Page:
starve the world’s poor by blocking grain exports from Ukraine


You might think you’ve seen all the horrors of Russia’s Ukraine war crimes kit (except weapons of mass destruction).

You didn’t.

Moscow blocks (or destroys) Ukrainian port cities on the Sea of ​​Azov and the Black Sea and prevents them from exporting grain. This has created a global food crisis.

With a level of cynicism that makes Machiavelli angelic, Vladimir Putin attempts to weaponize a Moscow-made food disaster. He is blackmailing the West into dropping sanctions – or conceding Russian rule over all Ukrainian ports, including Odessa – in exchange for Russia ending the blockade.

Neither NATO members nor the United Nations should allow Putin to profit from the hunger of the world’s poor who depend on Ukrainian grain exports. The White House needs to focus on breaking Putin’s blockade – now.

READ MORE: Sweden and Finland join NATO because Europe cannot remain neutral in the face of Putin’s war.

On Monday, during a meeting of the UN Security Council, the President of the European Council, Charles Michel, criticized Russia for using the blockade as “a stealth missile against developing countries”. This week, Russian missiles deliberately destroyed Ukraine’s second largest grain storage facility in the city of Mykolaiv, while Russian bombs and mines prevent farmers from sowing and harvesting.

“It drives up food prices, drives people into poverty and destabilizes entire regions,” Michel said. The fallout affects both Africa and the Middle East, which are heavily dependent on Ukrainian wheat. Efforts by UN Secretary General António Guterres to arbitrate the crisis with Moscow came to nothing.

It is not possible for Ukraine to export its grain by rail or by road; trains and trucks can only transport a small percentage of this bulk carriers can carry.

“Russia is solely responsible for this impending food crisis,” Michel said. When the Moscow ambassador to the UN left the meeting of the Security Council, Michael tweeted“Perhaps it is easier not to listen to the truth, dear Ambassador [Vasily] Nebenzia.

So what’s Putin’s game in trying to starve much of the world?

For starters, Putin is trying to put the blame on the food crisis on Ukraine, and on Western sanctions. Absurdity.

If Russia had not launched its unprovoked attack on Ukraine and closed the Ukrainian coast with its warships, Kyiv’s exports would have sunk. Moreover, Russia’s grain exports – also essential to global supplies – are unsanctioned and can still exit Russia’s Baltic and Pacific ports.

The Kremlin is also using the blockade to try to blackmail the West into accepting its control over Ukraine’s Black Sea coast.

Russia has already seized two Ukrainian ports on the Sea of ​​Azov: Mariupol, which it razed, and Berdiansk. The Kremlin’s key strategic objective now – so far unsuccessful – is to seize Ukraine’s largest port, Odessa, on the Black Sea.

Playing the role of savior (of the crisis he created), Putin proposed that Ukraine hand over its grain to the Russians, who will export it from occupied Mariupol. (Russian forces have already stolen 500,000 tons of Ukrainian wheat from the territories they occupy and shipped it out of Russian-held Crimea.)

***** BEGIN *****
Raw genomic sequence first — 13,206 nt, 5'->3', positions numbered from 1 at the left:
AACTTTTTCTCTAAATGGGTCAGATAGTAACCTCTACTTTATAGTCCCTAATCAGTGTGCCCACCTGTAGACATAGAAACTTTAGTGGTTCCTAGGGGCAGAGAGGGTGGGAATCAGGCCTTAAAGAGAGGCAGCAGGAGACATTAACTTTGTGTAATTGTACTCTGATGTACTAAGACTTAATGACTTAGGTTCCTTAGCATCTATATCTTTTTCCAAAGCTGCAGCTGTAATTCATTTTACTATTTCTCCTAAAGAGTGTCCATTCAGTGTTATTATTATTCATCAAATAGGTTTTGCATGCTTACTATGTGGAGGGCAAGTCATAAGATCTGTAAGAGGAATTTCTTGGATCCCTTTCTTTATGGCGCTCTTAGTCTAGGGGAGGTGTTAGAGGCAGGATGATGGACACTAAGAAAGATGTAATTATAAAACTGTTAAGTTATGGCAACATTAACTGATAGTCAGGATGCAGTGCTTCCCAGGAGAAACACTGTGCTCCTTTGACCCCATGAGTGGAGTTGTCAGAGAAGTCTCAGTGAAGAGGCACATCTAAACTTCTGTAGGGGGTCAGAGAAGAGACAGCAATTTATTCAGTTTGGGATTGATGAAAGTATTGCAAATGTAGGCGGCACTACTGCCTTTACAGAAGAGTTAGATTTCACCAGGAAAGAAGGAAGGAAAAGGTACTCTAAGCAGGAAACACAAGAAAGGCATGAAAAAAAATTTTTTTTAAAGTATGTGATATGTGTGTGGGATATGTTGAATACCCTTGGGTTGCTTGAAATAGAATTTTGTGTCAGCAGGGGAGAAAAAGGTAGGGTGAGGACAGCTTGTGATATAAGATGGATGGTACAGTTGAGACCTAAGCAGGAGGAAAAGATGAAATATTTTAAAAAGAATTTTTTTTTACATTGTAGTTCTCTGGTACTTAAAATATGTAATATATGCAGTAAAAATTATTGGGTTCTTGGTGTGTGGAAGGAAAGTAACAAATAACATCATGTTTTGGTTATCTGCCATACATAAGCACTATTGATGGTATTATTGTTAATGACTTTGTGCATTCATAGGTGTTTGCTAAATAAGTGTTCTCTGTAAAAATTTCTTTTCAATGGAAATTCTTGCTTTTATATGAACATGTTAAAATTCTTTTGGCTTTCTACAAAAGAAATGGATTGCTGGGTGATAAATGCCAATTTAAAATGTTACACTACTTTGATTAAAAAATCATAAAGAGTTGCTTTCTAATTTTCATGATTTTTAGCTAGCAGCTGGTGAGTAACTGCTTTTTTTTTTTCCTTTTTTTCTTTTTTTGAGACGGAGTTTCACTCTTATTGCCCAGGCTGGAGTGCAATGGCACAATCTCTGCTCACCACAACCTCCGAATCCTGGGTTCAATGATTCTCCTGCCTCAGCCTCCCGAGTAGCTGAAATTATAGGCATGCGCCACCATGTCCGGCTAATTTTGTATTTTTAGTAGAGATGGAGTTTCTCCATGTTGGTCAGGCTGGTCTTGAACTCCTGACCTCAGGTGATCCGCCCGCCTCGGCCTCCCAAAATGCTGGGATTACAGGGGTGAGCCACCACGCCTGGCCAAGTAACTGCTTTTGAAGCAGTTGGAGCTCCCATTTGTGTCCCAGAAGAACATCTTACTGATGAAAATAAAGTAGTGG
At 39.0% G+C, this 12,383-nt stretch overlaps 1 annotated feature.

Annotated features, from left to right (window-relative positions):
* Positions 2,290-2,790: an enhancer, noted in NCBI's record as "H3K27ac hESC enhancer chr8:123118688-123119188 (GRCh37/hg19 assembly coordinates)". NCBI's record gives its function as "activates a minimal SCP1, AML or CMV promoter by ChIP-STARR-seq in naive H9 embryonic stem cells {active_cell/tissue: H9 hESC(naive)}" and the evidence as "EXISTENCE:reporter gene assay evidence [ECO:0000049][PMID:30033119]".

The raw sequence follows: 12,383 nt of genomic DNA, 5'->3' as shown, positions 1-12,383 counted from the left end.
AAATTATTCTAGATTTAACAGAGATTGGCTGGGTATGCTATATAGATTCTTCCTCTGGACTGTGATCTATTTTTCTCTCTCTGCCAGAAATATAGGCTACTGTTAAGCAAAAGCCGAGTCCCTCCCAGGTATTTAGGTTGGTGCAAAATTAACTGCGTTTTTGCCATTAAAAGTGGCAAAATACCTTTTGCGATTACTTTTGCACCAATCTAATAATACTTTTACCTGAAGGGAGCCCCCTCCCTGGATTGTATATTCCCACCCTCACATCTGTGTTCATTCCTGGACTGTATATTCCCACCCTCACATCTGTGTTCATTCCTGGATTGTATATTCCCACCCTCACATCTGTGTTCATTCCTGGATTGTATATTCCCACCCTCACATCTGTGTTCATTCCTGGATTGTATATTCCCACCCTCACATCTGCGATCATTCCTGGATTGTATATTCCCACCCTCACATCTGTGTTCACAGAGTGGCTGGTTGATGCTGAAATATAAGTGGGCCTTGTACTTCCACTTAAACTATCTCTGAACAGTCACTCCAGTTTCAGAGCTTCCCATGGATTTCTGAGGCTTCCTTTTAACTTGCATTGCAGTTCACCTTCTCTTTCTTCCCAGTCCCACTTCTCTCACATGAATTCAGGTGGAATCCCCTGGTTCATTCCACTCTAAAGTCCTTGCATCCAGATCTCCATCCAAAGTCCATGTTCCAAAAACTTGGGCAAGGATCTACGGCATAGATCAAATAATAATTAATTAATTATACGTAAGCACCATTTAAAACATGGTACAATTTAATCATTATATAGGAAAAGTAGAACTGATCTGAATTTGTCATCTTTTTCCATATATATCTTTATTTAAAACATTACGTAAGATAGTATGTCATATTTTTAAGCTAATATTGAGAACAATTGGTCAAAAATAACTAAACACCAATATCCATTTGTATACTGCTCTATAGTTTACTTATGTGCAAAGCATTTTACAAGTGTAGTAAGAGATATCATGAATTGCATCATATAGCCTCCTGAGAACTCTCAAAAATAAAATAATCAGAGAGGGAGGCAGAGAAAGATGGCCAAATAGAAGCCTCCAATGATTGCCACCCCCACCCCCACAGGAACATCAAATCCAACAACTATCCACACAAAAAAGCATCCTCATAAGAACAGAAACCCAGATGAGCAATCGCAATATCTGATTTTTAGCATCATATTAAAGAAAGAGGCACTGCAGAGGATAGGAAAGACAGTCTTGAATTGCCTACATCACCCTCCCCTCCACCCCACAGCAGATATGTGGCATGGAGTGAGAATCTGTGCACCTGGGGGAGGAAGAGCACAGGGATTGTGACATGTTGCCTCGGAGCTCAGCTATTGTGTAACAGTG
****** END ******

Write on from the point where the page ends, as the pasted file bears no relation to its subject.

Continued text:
Obviously, rewarding the thief for marketing stolen goods is pointless.

Putin made an even more outrageous proposal. If Ukraine demines its coast – removing a key defense from its coastline – Russian naval forces will allow grain exports to leave Odessa.

In other words, Putin says the world should recognize Russian control of the Black Sea, which seriously violates international law and threatens Ukraine’s economic survival.

“While Russian warships in the Black Sea are loaded with missiles, it is very dangerous to open Ukrainian waters to them,” Ukrainian Ambassador to the UN Sergiy Kyslytsya told me. If Ukrainian mines are disabled, he said, “Russia might even use that as an excuse to land” on Ukrainian shores.

» READ MORE: Save Odessa to save the world from high food prices and hunger.

Kyslytsya said Ukraine would only clear its coast (after Russia removes its own mines) if Kyiv received security guarantees “from someone powerful” who would escort incoming and outgoing merchant ships to protect them from Russian attacks. This powerful country would also have to guarantee that Russian warships would not use the cleared channel to attack Odessa once the commercial ships left.

And – this is very important – the American and European allies should finally deliver the anti-ship missiles that Odessa needs to repel any Russian attack.

Which country is currently able to provide such naval escorts? Only Turkey.

A member of NATO, Turkey maintains reasonably good relations with Russia and Ukraine. It also has a long Black Sea coast and international legal control over who can enter the Black Sea in times of war (via the Bosphorus and the Dardanelles Strait).

Will Turkey take on the huge role of maritime escort and guarantor of Odessa’s security, with or without the other NATO members? Will Russia try to block or abuse the Turkish intervention?

Hurry up. “July is a red line in the south of the Odessa region,” Oleksiy Goncharenko, a Ukrainian deputy from Odessa, told me over the phone. “The harvest starts in July and by the end of the month there will be a big problem for grain storage. Farmers have grain but they cannot sell it. If not stored, the grain will rot.

Putin must not be allowed to carry out his latest war crime. The time has come to break the Russian blockade of grain shipments from Odessa.


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